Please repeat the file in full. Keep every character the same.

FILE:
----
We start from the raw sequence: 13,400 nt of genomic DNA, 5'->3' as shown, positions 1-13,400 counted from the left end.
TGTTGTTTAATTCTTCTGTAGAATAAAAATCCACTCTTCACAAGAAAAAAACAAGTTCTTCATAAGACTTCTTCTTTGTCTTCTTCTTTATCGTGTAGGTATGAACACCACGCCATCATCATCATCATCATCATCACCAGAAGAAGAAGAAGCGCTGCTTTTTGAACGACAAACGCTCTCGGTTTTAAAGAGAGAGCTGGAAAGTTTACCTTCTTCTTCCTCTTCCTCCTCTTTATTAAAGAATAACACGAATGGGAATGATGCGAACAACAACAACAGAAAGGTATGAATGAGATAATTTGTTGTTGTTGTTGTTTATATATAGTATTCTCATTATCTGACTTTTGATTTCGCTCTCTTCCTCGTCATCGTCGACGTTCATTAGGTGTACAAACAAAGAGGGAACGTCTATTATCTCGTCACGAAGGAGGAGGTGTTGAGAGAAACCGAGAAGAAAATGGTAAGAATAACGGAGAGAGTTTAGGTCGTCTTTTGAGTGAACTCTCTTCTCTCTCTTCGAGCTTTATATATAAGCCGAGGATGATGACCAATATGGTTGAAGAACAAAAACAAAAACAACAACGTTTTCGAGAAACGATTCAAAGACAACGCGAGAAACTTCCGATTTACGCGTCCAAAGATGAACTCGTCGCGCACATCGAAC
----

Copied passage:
We start from the raw sequence: 13,400 nt of genomic DNA, 5'->3' as shown, positions 1-13,400 counted from the left end.
TGTTGTTTAATTCTTCTGTAGAATAAAAATCCACTCTTCACAAGAAAAAAACAAGTTCTTCATAAGACTTCTTCTTTGTCTTCTTCTTTATCGTGTAGGTATGAACACCACGCCATCATCATCATCATCATCATCACCAGAAGAAGAAGAAGCGCTGCTTTTTGAACGACAAACGCTCTCGGTTTTAAAGAGAGAGCTGGAAAGTTTACCTTCTTCTTCCTCTTCCTCCTCTTTATTAAAGAATAACACGAATGGGAATGATGCGAACAACAACAACAGAAAGGTATGAATGAGATAATTTGTTGTTGTTGTTGTTTATATATAGTATTCTCATTATCTGACTTTTGATTTCGCTCTCTTCCTCGTCATCGTCGACGTTCATTAGGTGTACAAACAAAGAGGGAACGTCTATTATCTCGTCACGAAGGAGGAGGTGTTGAGAGAAACCGAGAAGAAAATGGTAAGAATAACGGAGAGAGTTTAGGTCGTCTTTTGAGTGAACTCTCTTCTCTCTCTTCGAGCTTTATATATAAGCCGAGGATGATGACCAATATGGTTGAAGAACAAAAACAAAAACAACAACGTTTTCGAGAAACGATTCAAAGACAACGCGAGAAACTTCCGATTTACGCGTCCAAAGATGAACTCGTCGCGCACATCGAAC